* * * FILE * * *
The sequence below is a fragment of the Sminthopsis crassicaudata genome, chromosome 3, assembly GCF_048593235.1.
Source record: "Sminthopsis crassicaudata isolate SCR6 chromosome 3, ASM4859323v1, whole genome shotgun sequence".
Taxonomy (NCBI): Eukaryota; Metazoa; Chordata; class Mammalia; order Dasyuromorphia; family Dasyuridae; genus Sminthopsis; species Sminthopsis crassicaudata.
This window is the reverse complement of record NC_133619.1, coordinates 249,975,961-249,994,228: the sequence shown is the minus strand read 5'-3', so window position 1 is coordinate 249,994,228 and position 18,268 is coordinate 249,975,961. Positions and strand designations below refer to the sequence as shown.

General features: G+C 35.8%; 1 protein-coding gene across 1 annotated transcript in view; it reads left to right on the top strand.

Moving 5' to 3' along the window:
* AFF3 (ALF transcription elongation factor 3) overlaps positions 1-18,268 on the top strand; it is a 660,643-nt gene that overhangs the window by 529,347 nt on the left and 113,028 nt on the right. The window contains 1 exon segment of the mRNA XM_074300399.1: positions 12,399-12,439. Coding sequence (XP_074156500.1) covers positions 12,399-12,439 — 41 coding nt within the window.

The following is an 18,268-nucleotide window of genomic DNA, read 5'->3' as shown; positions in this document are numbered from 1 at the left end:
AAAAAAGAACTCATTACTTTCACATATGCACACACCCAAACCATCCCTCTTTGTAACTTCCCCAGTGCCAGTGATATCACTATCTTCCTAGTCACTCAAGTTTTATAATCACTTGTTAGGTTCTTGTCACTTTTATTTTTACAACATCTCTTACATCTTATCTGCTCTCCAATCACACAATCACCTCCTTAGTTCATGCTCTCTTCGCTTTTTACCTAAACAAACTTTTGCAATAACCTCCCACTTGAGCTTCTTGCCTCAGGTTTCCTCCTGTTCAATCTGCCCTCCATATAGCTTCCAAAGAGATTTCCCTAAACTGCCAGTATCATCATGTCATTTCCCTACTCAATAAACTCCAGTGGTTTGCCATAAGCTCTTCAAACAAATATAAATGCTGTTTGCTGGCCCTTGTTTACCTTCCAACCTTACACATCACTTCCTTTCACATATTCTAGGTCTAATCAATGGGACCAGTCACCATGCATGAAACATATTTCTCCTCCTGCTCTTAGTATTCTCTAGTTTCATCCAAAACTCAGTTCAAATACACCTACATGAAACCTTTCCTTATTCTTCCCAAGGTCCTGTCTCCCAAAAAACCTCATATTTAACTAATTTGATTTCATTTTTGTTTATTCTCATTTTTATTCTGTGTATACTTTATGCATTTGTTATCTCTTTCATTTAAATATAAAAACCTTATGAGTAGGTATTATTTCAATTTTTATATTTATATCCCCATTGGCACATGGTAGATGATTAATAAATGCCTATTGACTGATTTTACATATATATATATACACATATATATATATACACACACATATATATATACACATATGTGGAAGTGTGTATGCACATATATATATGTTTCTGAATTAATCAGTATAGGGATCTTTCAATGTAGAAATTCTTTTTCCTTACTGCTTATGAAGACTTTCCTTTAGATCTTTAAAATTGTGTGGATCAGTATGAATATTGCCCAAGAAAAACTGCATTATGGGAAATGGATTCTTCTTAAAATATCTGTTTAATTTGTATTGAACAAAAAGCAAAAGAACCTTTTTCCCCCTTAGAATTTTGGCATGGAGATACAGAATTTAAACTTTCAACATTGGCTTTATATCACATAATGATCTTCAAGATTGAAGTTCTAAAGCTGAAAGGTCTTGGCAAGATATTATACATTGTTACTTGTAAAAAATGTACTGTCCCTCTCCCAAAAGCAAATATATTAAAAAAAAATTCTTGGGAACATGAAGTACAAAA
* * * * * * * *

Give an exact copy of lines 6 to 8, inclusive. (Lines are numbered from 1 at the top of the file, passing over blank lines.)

Moving 5' to 3' along the window:
* AFF3 (ALF transcription elongation factor 3) overlaps positions 1-18,268 on the top strand; it is a 660,643-nt gene that overhangs the window by 529,347 nt on the left and 113,028 nt on the right. The window contains 1 exon segment of the mRNA XM_074300399.1: positions 12,399-12,439. Coding sequence (XP_074156500.1) covers positions 12,399-12,439 — 41 coding nt within the window.

The following is an 18,268-nucleotide window of genomic DNA, read 5'->3' as shown; positions in this document are numbered from 1 at the left end: